Once you get clear about what it is you’re trying to say, building a short message around that and not wasting the audience’s time is much easier.
—Ann Handley, Chief Content Officer at MarketingProfs (from the Litmus blog)
Don’t Focus Solely on Open Rate (It’s About Building a Relationship)
If you pursue an open at all cost, you just might get it…along with a serious case of “opener’s remorse.” The majority of consumers report having felt opener’s remorse, according to a joint Litmus-Fluent consumer survey. So getting the subscriber to open an email that was irrelevant to them could cost you future opens, clicks, and conversions by causing the subscriber to ignore subsequent emails, could cost you the ability to reach them via email if they opt out or complain, and could cause you brand damage if your tactics generate negative social media buzz or word of mouth.
While email conversions should be the primary goal of your emails, the secondary goal should be to maintain your relationship and keep the email channel open as way to communication with customers and prospects.
So instead of taking a short-term, company-centric approach where you try to manipulate, trick, and perhaps even mislead subscribers into opening an email, take a long-term, subscriber-centric approach with your subject lines. Respect your subscribers’ time and try to serve them by writing a descriptive subject line that allows them to decide whether opening a particular email is going to be worth their time. That approach will result in better, longer-lasting relationships.
—Chad S. White, author of “Email Marketing Rules” (from the Litmus blog)
Don’t Be Generic (Personalize, Personalize, Personalize!)
“One size fits all” emails cannot be nearly as relevant — and therefore never as engaging — as they might be if they were individualized. You have an excellent, one-to-one channel that allows you to reach out to a particular person, to appear in their inbox (the same place where they communicate with friends, colleagues and customers), and to begin a conversation with them, but instead, you sent the same communication to a million other people.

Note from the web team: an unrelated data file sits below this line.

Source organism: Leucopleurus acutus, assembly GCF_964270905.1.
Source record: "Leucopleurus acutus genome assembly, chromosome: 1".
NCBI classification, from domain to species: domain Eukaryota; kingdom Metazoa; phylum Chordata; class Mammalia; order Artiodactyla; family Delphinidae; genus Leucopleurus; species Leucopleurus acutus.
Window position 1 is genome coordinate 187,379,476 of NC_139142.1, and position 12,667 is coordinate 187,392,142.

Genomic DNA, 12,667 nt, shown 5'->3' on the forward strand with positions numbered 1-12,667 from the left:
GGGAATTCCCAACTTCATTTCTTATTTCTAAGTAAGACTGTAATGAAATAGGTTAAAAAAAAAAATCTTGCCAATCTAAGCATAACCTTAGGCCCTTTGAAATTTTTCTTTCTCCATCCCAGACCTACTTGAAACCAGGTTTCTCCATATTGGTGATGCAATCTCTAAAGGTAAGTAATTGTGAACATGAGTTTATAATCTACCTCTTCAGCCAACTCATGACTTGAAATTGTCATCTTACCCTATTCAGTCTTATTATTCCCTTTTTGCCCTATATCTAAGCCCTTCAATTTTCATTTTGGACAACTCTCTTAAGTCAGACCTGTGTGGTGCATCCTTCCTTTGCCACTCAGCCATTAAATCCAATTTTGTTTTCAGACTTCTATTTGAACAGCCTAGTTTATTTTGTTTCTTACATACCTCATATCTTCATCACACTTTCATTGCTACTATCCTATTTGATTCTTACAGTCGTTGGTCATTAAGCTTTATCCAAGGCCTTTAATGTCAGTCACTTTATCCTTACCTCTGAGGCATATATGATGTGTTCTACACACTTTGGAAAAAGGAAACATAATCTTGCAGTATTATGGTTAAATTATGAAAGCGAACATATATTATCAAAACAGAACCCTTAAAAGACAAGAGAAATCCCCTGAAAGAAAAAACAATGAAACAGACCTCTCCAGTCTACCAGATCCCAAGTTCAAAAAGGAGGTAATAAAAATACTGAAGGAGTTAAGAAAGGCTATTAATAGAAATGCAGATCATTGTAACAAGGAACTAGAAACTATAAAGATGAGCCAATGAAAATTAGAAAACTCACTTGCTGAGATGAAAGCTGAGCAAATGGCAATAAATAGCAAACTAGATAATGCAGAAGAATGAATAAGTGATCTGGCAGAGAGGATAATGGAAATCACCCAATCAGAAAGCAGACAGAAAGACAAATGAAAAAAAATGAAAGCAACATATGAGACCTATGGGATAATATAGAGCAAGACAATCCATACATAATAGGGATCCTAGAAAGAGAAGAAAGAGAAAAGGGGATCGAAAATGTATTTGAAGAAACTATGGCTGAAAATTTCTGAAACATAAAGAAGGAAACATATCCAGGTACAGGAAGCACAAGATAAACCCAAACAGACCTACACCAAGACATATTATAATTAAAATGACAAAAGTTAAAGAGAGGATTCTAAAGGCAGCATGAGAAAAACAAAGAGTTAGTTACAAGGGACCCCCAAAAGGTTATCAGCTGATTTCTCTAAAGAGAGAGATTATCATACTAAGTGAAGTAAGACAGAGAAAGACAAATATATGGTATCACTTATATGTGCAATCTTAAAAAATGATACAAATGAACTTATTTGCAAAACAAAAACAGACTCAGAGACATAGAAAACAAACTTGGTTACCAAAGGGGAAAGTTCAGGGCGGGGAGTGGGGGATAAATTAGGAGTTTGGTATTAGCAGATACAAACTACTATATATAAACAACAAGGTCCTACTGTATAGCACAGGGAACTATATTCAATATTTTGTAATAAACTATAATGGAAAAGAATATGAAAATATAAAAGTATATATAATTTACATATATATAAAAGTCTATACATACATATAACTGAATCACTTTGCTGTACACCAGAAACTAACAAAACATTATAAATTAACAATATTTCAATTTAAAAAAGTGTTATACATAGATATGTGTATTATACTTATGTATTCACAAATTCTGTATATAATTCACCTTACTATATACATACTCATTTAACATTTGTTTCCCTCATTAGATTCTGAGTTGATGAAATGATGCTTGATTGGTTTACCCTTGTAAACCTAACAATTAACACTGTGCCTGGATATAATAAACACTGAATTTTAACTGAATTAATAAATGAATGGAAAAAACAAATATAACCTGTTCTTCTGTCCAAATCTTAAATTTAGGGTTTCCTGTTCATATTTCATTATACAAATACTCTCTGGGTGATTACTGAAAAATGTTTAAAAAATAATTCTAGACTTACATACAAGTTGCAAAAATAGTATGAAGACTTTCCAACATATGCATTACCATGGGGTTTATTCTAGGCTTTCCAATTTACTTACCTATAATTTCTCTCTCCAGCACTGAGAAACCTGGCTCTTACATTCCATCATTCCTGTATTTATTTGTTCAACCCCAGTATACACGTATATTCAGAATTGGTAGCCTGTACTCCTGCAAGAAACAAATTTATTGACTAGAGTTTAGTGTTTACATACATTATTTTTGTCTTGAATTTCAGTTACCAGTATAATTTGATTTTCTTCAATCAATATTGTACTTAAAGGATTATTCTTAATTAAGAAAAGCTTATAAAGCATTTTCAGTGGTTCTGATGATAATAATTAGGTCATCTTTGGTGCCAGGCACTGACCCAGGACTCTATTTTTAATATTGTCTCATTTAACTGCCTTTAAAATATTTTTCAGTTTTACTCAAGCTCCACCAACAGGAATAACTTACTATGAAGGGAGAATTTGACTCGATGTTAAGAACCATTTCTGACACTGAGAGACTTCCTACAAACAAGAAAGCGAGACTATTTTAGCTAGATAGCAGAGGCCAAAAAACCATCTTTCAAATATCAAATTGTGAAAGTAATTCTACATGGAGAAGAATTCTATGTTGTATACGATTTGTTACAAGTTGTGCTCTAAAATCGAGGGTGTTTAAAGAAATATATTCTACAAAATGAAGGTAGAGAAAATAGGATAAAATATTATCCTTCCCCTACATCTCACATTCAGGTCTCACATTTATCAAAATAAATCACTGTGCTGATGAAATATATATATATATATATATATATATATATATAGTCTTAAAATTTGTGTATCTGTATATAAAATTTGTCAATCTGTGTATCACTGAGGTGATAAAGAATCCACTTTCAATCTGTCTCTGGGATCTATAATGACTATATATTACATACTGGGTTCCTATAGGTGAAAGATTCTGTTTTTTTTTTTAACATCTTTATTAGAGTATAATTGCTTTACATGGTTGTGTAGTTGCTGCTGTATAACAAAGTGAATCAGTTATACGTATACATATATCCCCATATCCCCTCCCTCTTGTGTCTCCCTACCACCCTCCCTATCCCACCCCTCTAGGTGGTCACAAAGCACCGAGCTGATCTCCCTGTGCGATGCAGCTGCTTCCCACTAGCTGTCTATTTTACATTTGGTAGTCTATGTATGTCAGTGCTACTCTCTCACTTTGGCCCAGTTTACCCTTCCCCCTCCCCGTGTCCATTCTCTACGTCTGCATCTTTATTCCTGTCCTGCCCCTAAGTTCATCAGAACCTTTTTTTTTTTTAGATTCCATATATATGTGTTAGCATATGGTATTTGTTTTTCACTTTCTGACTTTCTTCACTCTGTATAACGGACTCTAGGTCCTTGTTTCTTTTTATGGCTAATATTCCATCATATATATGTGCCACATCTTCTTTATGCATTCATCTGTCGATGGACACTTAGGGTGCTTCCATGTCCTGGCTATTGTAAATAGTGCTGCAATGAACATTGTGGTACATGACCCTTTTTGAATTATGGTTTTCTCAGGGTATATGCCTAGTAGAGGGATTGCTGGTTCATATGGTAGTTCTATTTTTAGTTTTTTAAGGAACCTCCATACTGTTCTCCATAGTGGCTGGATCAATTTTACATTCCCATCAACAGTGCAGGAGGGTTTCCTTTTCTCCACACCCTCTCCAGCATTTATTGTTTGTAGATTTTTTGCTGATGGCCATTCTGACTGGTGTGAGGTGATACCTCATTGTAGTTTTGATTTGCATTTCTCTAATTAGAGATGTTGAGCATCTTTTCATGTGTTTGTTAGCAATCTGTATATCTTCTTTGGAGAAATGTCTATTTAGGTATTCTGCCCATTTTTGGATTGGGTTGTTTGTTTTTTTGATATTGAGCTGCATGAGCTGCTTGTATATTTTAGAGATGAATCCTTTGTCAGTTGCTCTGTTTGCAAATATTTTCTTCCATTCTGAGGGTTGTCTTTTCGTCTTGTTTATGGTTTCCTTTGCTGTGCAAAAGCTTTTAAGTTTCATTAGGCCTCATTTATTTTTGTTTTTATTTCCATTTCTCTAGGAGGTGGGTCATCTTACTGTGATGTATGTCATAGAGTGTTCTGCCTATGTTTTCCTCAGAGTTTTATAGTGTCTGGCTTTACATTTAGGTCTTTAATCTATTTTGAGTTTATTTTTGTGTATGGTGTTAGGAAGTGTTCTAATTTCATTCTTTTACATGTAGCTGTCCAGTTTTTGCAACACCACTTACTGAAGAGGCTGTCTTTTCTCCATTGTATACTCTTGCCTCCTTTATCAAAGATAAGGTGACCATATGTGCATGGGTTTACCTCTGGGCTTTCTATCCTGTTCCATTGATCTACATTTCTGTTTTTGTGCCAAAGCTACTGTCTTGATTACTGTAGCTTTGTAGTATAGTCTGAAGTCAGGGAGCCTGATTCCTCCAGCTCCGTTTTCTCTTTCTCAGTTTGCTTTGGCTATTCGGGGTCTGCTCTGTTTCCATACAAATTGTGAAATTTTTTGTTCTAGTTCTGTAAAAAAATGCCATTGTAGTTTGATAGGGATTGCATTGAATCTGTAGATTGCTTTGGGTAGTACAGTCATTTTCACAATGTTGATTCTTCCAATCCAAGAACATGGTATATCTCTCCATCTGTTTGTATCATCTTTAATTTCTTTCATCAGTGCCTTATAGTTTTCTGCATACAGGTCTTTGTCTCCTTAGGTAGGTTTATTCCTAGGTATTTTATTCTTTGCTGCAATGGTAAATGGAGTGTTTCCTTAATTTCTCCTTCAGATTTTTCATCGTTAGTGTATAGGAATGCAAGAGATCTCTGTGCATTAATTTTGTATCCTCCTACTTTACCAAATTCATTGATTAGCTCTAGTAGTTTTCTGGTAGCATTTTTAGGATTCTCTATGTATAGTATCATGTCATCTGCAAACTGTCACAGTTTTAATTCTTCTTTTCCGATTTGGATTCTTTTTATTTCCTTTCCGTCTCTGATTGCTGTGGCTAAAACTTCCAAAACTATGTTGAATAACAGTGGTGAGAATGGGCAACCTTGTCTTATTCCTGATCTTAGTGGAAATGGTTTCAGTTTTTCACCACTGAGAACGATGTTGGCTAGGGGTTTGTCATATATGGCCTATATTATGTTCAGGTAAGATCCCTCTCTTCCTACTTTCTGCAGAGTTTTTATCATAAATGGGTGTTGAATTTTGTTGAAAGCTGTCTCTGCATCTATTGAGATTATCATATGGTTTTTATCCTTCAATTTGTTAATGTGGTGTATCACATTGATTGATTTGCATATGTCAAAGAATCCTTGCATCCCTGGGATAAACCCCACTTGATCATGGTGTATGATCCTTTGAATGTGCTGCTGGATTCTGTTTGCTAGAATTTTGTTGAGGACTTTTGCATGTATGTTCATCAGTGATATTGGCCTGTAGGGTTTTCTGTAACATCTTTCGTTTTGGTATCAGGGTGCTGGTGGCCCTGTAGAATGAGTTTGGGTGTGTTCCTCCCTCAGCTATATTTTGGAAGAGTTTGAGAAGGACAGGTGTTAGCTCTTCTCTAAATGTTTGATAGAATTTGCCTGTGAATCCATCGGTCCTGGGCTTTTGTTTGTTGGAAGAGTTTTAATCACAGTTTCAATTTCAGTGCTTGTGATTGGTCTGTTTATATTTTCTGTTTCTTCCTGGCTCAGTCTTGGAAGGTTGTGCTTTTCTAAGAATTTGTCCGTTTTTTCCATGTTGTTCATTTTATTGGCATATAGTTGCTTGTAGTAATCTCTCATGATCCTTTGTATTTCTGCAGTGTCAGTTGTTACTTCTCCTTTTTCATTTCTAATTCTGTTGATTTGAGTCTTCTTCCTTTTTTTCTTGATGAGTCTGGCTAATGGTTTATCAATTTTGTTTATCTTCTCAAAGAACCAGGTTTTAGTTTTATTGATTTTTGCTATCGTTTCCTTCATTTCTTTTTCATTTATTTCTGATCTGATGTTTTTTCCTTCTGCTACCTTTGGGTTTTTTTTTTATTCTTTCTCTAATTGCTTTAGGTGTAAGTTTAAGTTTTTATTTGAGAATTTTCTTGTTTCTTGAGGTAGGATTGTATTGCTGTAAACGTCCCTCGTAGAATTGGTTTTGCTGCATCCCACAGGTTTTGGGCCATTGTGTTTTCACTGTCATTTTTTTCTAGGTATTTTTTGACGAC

Using machine learning is the best way to return your email to what email is meant to be — a meaningful conversation with a person. And by meaningful, I mean truly personalized. This doesn’t just mean mail merging a person’s first name or company name into the email. Real personalization means tailoring the content of an email dynamically for each individual: the message, the offers, the recommendations.
If you use email marketing, now is the time to begin transitioning from the outdated batch-and-blast method to emails triggered at the optimal moment and mass-personalized at open time. True one-to-one email will enable you to unlock the full potential of the most effective engagement channel for businesses.
—Karl Wirth, Co-Founder and CEO of Evergage (from Entrepreneur)
It’s easy for email to become just another line on a marketing checklist. You’re launching a new feature or running a new promotion. You send out an email. You include the standard messaging. You don’t think too much about it — because sending emails is such a routine course of action for your marketing team.
But as these experts make clear, you can’t phone in your emails. Ask yourself: Does my audience really care about this message? How does this help foster the relationship with the customer? How can I make this message more relevant so the recipient will actually care? In other words, put yourself in your audience’s shoes and don’t send them anything you don’t truly think they will care about.